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TIFF Review: Big Bad Fox & Other Tales

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Out in the French countryside a fox, pig, rabbit, and a duck experience a series of funny and lighthearted misadventures.

A group of animals put together a stage play which is presented as three separate stories: a stork passing off the delivery of a baby to the pig, rabbit and duck which involves an aerial rescue and a catapult, a fox attempting to prove that he is to be feared has a case of mistaken identity with a couple of chicks, and a duck after thinking that he has killed Santa Claus attempts to impersonate him.

Benjamin Renner co-directs the adaptation of his comic book The Big Bad Fox with the help of co-director Patrick Imbert.  The prevailing tone is of a lighthearted faerie tale that captures the spirit of Looney Tunes cartoons as well as the physical slapstick of Buster Keaton and Charlie Chaplin.  The water coloured, and simply designed animals and backgrounds create the impression that a series of illustrations of come to life.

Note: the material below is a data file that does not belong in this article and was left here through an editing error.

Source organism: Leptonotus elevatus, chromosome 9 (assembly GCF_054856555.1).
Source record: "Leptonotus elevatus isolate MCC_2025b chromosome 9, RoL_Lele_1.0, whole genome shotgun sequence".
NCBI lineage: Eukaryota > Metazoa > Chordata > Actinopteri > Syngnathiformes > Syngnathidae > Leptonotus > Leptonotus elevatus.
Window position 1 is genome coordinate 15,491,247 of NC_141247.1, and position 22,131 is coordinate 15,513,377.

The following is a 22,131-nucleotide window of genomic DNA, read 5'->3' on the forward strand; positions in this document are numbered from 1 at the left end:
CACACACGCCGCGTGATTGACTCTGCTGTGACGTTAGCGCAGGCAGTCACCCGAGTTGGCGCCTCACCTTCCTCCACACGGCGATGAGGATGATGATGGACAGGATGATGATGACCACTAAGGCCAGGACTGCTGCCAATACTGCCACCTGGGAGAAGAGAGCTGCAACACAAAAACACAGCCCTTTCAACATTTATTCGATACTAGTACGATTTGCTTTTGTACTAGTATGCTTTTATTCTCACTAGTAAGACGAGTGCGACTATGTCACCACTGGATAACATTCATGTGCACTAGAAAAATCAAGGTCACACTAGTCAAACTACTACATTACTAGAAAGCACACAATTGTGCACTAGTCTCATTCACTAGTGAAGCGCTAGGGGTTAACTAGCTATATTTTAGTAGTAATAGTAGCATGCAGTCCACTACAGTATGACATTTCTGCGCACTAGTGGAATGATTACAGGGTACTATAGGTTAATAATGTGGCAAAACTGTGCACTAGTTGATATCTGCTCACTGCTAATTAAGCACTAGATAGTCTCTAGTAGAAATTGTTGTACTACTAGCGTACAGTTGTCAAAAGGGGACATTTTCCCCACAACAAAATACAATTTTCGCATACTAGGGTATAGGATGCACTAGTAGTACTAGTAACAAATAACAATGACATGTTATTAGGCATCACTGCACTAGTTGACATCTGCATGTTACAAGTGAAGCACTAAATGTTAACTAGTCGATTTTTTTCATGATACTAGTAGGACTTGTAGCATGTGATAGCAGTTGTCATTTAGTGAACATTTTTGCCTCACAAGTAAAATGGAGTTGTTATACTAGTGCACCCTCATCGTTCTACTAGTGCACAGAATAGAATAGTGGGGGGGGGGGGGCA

The idea of having three stories tied together with a stage play introduction for each was a smart move by Renner and Imbert rather than attempt to turn one of them into a feature length version.  The short film approach allows for the gags to play out to greater effect.  The vocal performances are comical and the physical nuances of the characters contribute to them being endearing.  The Big Bad Fox & Other Tales is the type of animated feature that makes for a fun family outing.

Trevor Hogg is a freelance video editor and writer who currently resides in Canada; he can be found at LinkedIn.

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